Send to

Choose Destination
J Pediatr. 2003 Dec;143(6):737-40.

Reduced hypoglycemic episodes and improved glycemic control in children with type 1 diabetes using insulin glargine and neutral protamine Hagedorn insulin.

Author information

Department of Pediatrics, Barbara Davis Center for Childhood Diabetes, University of Colorado Health Science Center, Denver, Colorado, USA.



The purpose of this study was to evaluate the use of a new long-acting basal insulin, insulin glargine (IG), in children with type 1 diabetes. Study design Data from 114 subjects, age 2 to 18 years (mean, 12.2 years; 54 boys, 60 girls), were collected for 9 months before and 9 months after IG treatment. During IG therapy, all subjects received morning neutral protamine Hagedorn insulin (given with insulin lispro; Humalog) to provide daytime insulin coverage. The numbers of nonsevere and severe hypoglycemic events, hemoglobin A1c values, body weight, and daily insulin dose were recorded at each clinic visit.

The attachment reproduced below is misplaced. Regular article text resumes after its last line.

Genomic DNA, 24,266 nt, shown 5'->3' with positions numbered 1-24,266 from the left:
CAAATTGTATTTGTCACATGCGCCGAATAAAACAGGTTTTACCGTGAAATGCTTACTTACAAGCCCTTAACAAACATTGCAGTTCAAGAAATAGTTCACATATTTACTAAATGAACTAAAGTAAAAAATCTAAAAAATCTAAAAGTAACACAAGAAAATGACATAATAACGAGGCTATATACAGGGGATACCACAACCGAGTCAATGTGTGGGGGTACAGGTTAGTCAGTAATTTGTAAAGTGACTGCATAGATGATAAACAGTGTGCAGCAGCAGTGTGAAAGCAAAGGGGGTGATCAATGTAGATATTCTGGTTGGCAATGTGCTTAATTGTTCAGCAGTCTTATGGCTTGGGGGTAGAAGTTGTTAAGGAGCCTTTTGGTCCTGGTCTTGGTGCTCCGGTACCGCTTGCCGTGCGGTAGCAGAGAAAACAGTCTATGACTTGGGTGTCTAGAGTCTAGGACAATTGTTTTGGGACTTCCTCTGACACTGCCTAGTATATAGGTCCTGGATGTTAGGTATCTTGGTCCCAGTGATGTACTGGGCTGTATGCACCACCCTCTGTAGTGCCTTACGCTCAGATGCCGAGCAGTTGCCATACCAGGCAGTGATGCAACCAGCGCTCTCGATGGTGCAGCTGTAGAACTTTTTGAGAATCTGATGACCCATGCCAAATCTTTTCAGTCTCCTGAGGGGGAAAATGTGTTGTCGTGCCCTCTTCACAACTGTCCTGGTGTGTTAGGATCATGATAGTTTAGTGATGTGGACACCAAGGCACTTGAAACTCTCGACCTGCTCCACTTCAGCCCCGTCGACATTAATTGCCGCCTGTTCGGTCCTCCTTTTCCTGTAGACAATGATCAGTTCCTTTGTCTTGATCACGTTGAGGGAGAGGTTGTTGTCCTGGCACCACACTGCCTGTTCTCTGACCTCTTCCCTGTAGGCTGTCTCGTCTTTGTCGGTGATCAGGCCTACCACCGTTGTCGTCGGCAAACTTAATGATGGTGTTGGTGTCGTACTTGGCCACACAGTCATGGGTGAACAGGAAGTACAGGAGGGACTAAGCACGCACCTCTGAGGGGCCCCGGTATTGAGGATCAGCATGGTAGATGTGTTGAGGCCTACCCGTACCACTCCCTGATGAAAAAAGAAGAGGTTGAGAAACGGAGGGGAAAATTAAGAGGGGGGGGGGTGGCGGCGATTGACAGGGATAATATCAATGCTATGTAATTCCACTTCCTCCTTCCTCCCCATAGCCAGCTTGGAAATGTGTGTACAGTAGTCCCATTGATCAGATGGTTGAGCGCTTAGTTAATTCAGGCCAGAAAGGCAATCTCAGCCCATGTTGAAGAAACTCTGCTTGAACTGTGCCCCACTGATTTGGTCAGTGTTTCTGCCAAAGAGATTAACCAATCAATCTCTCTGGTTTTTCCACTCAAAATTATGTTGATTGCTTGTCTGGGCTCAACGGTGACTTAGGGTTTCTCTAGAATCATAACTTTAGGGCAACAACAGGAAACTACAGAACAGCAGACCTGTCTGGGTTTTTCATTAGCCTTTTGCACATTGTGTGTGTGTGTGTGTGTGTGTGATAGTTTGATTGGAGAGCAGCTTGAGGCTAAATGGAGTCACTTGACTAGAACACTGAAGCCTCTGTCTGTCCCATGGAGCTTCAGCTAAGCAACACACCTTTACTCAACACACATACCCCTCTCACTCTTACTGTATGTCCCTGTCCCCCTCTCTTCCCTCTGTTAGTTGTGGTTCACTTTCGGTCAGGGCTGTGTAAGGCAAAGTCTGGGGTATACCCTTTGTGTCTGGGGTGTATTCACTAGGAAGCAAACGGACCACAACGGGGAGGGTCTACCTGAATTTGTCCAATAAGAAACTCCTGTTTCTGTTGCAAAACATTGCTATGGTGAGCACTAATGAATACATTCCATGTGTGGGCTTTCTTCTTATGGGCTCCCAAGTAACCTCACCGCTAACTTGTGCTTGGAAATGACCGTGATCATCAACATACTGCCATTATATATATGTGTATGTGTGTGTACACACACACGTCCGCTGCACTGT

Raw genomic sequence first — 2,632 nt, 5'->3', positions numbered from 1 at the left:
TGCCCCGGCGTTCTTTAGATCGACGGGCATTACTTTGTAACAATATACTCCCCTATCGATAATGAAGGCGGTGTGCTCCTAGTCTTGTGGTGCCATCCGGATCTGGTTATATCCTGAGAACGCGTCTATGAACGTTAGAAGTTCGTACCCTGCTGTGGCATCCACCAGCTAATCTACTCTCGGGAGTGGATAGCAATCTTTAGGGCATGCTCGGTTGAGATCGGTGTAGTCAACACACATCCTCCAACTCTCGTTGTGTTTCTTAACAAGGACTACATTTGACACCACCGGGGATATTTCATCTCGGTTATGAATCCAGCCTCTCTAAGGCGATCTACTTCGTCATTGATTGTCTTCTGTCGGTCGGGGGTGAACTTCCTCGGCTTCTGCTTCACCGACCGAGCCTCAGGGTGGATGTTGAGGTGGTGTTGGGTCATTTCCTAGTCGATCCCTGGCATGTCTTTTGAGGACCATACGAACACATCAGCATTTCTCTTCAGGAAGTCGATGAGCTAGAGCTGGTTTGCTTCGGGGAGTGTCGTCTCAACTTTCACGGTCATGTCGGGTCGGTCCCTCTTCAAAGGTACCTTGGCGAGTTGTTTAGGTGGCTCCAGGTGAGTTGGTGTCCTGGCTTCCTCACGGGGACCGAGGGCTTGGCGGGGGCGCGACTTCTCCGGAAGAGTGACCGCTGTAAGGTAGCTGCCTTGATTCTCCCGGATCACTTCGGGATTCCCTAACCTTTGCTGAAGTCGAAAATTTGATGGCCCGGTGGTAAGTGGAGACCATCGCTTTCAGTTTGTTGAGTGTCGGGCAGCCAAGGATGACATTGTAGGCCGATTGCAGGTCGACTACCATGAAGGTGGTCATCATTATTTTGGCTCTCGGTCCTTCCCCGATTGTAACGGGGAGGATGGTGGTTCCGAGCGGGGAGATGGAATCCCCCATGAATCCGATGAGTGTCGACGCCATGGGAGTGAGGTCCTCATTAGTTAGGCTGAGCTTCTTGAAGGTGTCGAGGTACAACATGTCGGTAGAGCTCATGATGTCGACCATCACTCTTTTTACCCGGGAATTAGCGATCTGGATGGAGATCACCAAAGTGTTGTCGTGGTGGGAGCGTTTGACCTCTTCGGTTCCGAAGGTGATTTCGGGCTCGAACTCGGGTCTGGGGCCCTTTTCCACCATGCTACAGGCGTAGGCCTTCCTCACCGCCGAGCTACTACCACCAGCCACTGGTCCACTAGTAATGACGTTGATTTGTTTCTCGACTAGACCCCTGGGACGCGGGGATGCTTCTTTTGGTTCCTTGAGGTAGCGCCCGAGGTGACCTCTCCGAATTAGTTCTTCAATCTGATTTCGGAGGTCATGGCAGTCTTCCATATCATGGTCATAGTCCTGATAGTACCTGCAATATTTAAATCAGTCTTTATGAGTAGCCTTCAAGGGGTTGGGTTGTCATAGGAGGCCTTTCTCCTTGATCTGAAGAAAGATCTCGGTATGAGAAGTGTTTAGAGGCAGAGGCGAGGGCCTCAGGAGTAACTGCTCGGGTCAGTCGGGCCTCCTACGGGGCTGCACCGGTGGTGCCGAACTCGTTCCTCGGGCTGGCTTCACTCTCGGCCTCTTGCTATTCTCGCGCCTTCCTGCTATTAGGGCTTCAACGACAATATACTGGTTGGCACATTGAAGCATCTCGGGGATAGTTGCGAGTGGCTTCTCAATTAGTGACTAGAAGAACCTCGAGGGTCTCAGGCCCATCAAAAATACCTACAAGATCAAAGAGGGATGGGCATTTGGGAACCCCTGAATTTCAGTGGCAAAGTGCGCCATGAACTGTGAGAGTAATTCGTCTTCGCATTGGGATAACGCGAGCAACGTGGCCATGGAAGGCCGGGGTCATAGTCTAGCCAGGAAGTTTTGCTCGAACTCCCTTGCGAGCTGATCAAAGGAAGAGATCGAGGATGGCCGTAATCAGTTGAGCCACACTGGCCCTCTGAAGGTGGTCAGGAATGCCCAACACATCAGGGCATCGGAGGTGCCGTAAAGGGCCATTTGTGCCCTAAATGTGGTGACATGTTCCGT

The mean (+/-1 SEM) frequency of nonsevere hypoglycemic events per week decreased from 2.0+/-0.1 to 1.3+/-0.1 (P<.001). Severe hypoglycemic episodes were reduced from a total of 22 in the 9 months before IG to nine in the 9 months after IG. Severe nocturnal events were similarly reduced from 14 to four episodes. The mean (+/-1 SEM) hemoglobin A1c levels were 9.6+/-0.1% (baseline), 9.4+/-0.1% at 3 months (P=.18), 9.3+/-0.1% at 6 months (P=.03), and 9.3+/-0.1% at 9 months (P=.01).


Insulin glargine therapy can reduce hypoglycemic episodes in children and adolescents with suboptimal glucose control without jeopardizing glycemic control.

[Indexed for MEDLINE]

Supplemental Content

Full text links

Icon for Elsevier Science
Loading ...
Support Center